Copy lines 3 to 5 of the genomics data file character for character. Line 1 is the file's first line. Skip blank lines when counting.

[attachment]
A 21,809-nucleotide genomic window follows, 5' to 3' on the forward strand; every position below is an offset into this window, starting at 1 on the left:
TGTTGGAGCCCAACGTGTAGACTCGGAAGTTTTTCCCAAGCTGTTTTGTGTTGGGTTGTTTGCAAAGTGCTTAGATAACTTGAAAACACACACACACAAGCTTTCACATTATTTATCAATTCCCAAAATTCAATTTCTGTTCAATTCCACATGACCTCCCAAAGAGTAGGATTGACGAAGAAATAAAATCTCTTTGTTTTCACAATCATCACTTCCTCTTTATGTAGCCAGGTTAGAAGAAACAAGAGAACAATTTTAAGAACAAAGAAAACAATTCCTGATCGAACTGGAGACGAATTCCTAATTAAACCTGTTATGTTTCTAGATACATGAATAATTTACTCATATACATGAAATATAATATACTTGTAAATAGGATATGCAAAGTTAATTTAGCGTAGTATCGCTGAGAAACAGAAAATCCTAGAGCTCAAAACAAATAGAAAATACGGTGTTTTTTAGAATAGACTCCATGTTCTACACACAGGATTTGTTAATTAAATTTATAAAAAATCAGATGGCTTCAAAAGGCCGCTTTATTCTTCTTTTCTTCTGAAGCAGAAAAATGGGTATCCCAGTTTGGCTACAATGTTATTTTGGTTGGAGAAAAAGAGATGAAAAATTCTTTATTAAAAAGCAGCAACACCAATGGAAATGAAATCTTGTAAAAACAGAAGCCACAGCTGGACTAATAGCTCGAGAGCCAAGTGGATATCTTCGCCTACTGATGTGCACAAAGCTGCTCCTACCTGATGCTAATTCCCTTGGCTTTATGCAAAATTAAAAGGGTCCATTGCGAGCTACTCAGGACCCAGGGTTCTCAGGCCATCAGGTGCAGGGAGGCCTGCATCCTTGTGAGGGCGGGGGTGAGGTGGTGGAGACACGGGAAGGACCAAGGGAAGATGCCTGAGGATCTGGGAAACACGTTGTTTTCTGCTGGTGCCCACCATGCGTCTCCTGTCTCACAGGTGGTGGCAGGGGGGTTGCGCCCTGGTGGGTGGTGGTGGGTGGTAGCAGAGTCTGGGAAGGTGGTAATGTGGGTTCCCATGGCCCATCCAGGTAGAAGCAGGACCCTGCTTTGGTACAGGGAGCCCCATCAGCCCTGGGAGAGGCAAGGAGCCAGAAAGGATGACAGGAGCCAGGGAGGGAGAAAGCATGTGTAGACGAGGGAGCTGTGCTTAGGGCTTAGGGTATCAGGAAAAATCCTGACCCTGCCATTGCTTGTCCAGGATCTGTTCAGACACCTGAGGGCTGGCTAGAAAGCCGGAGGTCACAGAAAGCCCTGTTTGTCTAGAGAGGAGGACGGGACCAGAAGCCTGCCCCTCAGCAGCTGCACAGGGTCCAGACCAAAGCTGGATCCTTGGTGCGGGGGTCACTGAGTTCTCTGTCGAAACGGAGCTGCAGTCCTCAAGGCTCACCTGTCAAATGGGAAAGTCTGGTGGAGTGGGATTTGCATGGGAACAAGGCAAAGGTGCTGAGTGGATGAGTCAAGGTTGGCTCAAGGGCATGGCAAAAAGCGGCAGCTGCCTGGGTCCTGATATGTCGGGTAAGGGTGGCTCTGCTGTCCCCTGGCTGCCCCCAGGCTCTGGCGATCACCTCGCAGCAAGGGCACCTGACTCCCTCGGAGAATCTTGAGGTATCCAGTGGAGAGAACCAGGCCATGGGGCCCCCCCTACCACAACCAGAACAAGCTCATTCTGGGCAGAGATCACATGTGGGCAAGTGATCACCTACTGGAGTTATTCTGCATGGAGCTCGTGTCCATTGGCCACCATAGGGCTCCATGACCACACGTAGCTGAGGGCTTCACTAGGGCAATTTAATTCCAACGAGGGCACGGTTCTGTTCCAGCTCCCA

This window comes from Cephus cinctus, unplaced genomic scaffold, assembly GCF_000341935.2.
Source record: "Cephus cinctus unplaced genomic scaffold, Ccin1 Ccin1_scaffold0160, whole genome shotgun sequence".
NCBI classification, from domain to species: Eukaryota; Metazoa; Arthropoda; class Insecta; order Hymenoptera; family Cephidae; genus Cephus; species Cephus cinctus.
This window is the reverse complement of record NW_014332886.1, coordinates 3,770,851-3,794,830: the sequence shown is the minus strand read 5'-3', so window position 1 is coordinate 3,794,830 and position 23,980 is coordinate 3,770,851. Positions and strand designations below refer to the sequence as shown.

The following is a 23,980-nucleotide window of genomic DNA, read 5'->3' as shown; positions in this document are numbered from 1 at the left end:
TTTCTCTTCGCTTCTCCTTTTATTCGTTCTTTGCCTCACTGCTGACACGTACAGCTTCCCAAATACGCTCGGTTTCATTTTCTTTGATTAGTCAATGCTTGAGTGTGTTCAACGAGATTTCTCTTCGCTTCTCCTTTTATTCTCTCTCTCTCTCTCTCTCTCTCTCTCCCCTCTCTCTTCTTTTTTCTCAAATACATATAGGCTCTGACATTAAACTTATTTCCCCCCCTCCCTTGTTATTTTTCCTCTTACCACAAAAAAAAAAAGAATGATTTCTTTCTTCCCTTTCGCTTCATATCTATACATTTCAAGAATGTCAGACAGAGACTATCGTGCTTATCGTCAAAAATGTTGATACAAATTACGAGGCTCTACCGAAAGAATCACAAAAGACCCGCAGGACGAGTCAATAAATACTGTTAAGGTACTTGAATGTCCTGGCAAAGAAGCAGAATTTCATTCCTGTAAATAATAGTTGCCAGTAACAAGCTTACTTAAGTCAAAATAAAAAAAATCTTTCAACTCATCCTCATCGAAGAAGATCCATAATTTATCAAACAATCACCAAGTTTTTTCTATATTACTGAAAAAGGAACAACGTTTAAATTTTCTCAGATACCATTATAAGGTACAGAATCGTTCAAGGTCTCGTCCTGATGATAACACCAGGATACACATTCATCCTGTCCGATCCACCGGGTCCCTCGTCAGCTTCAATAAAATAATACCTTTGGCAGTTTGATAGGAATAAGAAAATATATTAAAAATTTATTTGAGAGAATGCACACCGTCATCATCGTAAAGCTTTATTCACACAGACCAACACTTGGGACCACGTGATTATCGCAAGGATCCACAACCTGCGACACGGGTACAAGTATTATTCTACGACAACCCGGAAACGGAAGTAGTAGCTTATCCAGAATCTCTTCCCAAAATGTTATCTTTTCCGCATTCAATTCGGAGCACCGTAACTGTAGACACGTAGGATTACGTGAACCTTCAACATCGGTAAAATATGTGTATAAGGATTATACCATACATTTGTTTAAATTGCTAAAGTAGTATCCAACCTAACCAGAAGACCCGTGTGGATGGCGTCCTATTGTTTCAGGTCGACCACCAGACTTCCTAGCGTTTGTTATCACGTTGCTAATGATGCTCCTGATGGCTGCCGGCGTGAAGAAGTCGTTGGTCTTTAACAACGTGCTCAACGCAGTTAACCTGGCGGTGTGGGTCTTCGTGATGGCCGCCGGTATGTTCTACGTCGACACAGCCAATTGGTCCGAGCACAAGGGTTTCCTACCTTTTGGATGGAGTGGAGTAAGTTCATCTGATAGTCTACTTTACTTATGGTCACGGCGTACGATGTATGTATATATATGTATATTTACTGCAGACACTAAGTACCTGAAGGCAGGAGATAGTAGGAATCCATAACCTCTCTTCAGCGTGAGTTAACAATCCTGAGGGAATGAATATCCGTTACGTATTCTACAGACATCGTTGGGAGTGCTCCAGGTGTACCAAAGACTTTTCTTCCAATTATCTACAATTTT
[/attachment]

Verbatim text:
This window comes from Cephus cinctus, unplaced genomic scaffold, assembly GCF_000341935.2.
Source record: "Cephus cinctus unplaced genomic scaffold, Ccin1 Ccin1_scaffold0160, whole genome shotgun sequence".
NCBI classification, from domain to species: Eukaryota; Metazoa; Arthropoda; class Insecta; order Hymenoptera; family Cephidae; genus Cephus; species Cephus cinctus.